Bhubaneswar/Srikakulum, (Hindustan Times): Cyclone Phailin, the most powerful storm to hit India in more than a decade, waned considerably on Sunday morning, nearly 12 hours after it made landfall at the port town of Gopalpur in Odisha.
The weakened system is moving beyond Odisha towards the northwest with a speed of 20km per hour, according to the Indian Meteorological Department (IMD).
The special relief commissioner of Odisha told HT that three people died after Phailin struck, but the National Disaster Response Force (NDRF) and Indian Meteorological Department (IMD) said there were no casualties. On Saturday, trees uprooted by the winds had killed five people in Odisha before the cyclone made landfall.
“Our teams are out in both Odisha and Andhra Pradesh for rescue and relief operations. So far we have not received any report of casualties anywhere,” NDRF chief Krishna Chowdhary told news agency PTI.
Operations to rescue those trapped under the debris are on in Odisha and Andhra Pradesh, where more than 3,000 personnel of NDRF have been deployed.
Meanwhile, authorities are struggling to restore power supplies and telecommunication links as the winds snapped thousands of trees and poles, while buildings and some communication towers were destroyed. Before Phailin made landfall on Saturday, power supplies were shut down as a precaution.
The IMD said gale wind speed of 100-110 km per hour would gradually decrease to 80-90 km per hour by noon and further to 50-60 km per hour by Sunday evening over Odisha.
Heavy rains continued to lash more than a 150-km stretch along the coastline. More than a dozen coastal villages have been submerged by the cyclone that was classified as a Category 4 storm on a scale of 1 to 5.
By late Sunday evening, a deep depression is likely cause heavy rainfall over Bihar.
No loss of life was reported from Andhra Pradesh, which was also expected to be hit by the cyclone but mostly escaped its fury.
“Cyclone Phailin is gradually losing intensity, but it is still classified as a severe cyclone,” Sharad Sahu, director of the weather department in Odisha.
According to Cyclocane, a cyclone tracking website, said the storm has weakened below warning levels and the storm system is no longer a tropical cyclone.
The remnants of the storm are likely to dump “heavy to very heavy rains” across Jharkhand and Chhattisgarh in the next 24 hours. Parts of Madhya Pradesh, Bihar, West Bengal and Uttar Pradesh were also expected to see heavy rainfall.
Authorities in Odisha were assessing the damage that Phailin would have caused overnight before moving inland, but their task was complicated by a prolonged power shutdown and snapping of telephone services in the affected areas.
Eye witness reports said the powerful winds on Saturday snapped trees like matchsticks and swept away rooftops besides flattening paddy crop across a large swathe of farmland. Heavy damage is feared in Odisha’s Ganjam district and the coastal stretch between Andhra towns of Kalingapatnam and Ichapuram.
There were also reports of a swollen Chilika – Asia’s largest brackish water lake that lies 50 km north of Gopalpur – inundating villages and cutting off many road links in the interior.
The storm, which made landfall early Saturday night near the town of Golpalpur in Orissa state, was expected to cause large-scale power and communications outages and shut down road and rail links, officials said. It’s also expected to cause extensive damage to crops.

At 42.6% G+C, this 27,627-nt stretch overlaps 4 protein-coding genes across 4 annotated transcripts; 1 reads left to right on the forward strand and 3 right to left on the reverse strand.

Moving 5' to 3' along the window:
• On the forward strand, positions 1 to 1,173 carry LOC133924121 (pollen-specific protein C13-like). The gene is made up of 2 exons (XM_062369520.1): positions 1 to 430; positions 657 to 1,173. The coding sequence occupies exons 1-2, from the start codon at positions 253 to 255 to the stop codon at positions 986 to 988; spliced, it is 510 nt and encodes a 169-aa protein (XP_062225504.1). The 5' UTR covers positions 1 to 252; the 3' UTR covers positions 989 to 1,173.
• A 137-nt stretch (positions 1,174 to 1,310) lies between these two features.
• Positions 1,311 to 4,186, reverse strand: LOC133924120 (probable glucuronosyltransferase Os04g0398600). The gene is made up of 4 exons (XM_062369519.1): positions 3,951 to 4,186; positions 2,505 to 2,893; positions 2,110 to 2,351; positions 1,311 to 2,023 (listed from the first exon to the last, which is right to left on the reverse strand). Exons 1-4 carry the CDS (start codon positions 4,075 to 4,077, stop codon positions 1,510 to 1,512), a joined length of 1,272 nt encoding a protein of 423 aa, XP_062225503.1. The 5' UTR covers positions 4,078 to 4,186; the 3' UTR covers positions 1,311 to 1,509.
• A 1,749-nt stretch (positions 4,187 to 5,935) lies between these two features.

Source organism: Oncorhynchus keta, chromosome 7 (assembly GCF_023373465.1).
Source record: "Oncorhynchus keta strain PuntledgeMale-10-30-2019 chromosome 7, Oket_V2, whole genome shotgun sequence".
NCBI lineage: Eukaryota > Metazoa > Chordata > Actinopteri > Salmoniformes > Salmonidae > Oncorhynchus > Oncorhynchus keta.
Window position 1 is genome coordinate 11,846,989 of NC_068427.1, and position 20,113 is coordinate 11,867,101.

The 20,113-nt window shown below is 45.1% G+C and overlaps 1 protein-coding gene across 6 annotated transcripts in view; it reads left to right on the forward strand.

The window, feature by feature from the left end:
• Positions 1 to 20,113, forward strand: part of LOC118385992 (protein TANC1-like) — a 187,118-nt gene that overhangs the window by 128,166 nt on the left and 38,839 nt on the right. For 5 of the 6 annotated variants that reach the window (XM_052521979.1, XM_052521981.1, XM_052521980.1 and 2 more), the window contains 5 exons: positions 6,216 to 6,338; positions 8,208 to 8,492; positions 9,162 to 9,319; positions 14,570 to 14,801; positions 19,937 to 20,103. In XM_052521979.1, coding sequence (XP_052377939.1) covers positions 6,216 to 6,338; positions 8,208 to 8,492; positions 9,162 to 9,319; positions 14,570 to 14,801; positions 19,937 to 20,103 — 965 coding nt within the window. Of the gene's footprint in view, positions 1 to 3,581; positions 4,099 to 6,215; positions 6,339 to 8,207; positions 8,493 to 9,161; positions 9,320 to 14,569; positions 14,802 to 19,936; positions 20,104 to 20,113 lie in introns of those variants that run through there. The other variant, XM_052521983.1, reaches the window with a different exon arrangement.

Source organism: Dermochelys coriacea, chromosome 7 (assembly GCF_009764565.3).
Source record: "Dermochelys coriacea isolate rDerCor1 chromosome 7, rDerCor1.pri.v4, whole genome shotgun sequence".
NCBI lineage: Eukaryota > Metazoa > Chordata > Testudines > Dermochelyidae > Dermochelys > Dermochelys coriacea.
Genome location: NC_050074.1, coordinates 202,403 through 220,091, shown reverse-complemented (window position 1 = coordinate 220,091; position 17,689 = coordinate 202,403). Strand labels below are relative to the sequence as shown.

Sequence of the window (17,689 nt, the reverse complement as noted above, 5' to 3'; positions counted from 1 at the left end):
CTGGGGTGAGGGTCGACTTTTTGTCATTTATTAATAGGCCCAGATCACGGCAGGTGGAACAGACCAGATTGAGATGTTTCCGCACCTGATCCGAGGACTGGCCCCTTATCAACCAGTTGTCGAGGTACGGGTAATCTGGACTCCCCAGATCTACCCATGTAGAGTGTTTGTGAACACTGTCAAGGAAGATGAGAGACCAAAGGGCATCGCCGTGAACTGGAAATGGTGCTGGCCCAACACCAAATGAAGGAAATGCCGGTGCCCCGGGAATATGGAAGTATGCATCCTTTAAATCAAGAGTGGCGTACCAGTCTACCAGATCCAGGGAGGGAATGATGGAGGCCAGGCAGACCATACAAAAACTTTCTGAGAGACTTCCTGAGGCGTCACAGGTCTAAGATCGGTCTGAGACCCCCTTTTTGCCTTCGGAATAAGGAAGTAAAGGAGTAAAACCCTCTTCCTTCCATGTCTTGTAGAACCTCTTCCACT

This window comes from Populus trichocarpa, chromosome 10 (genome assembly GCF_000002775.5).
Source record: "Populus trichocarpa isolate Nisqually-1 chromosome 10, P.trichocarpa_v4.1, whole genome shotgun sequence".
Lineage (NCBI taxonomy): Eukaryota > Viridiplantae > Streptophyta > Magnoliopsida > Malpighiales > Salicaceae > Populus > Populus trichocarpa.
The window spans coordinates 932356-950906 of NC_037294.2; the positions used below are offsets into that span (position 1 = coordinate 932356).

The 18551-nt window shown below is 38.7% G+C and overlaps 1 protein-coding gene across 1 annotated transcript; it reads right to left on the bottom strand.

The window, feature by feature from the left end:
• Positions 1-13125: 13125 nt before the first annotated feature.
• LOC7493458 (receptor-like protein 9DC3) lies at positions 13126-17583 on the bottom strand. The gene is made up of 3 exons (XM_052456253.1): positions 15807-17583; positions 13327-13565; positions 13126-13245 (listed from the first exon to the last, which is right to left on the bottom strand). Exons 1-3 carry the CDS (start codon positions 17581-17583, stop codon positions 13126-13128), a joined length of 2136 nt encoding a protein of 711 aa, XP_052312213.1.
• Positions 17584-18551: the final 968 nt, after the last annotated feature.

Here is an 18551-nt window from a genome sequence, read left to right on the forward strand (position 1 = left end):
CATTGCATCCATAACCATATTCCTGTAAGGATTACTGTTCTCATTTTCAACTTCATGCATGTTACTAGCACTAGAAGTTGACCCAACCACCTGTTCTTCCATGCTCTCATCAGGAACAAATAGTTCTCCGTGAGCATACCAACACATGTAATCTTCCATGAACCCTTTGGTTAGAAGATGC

About 6.5 lakh people were evacuated from the storm’s path, in what is said to be the biggest peacetime human movement in the country in 23 years. More than 1,700 soldiers besides rescue teams from the navy were kept on standby for emergencies.
News of Phailin has been making headlines since it was formed in the Bay of Bengal earlier this week and churned its way across the high seas, turning into what many feared could be a repeat of the super cyclone of 1999, which killed more than 10,000 people and left behind such destruction that took years to be undone.
But disaster preparations have improved substantially since then. The air force pressed into operation its biggest transport plane, the gigantic C-17, to airlift ambulances and relief material, while helicopters and navy warships were close at hand.
The authorities were forced to release water from the Hirakud and Damodar Valley dams to prevent a breach as the rain pelted down, potentially posing a flooding threat.
Once the extent of damage becomes clear, relief and rehabilitation efforts will get into full swing. The evacuated are crammed into schools and temples, and preventing waterborne diseases will be a major focus.
Latest on Cyclone Phailin • Director general Indian Meteorological Department LS Rathore said flood warning has been issued in Bihar as an advancing Phailin may lead to heavy rains in catchments of Kosi and Gandak rivers.
• Heavy rains today lashed Jharkhand, as a peripheral effect of Phailin. A Met official said 74.6 mm rain was recorded in Ranchi till 8.30 am while Jamshedpur (52.4 mm) and Bokaro (58.4 mm) also experienced heavy rainfall and surface winds.
• No trains moved on Bhadrak-Khurda Road-Palasa-Vizianagaram route as Phailin uprooted high-tension towers and signals and damaged platforms, while uprooted trees blocked tracks.
• Overbridges and platform shelters at Brahmapur, Ganjam, Somepeta, Balugaon, Mancheswar and Khurda Road stations were either blown away or damaged.
• Overhead equipments at Khurda Road-Palasa, Cuttack-Paradeep and Barang-Khurda Road sections were not functioning.
• Cargo ship MV Bingo headed for China with a crew of 20 members and a load of 8,000 tonnes of iron ore is believed to have sunk in the rough seas caused by Phailin. Its crew on a lifeboat was last sighted east of Sagar in West Bengal, a top Kolkata Port Trust official said on Sunday.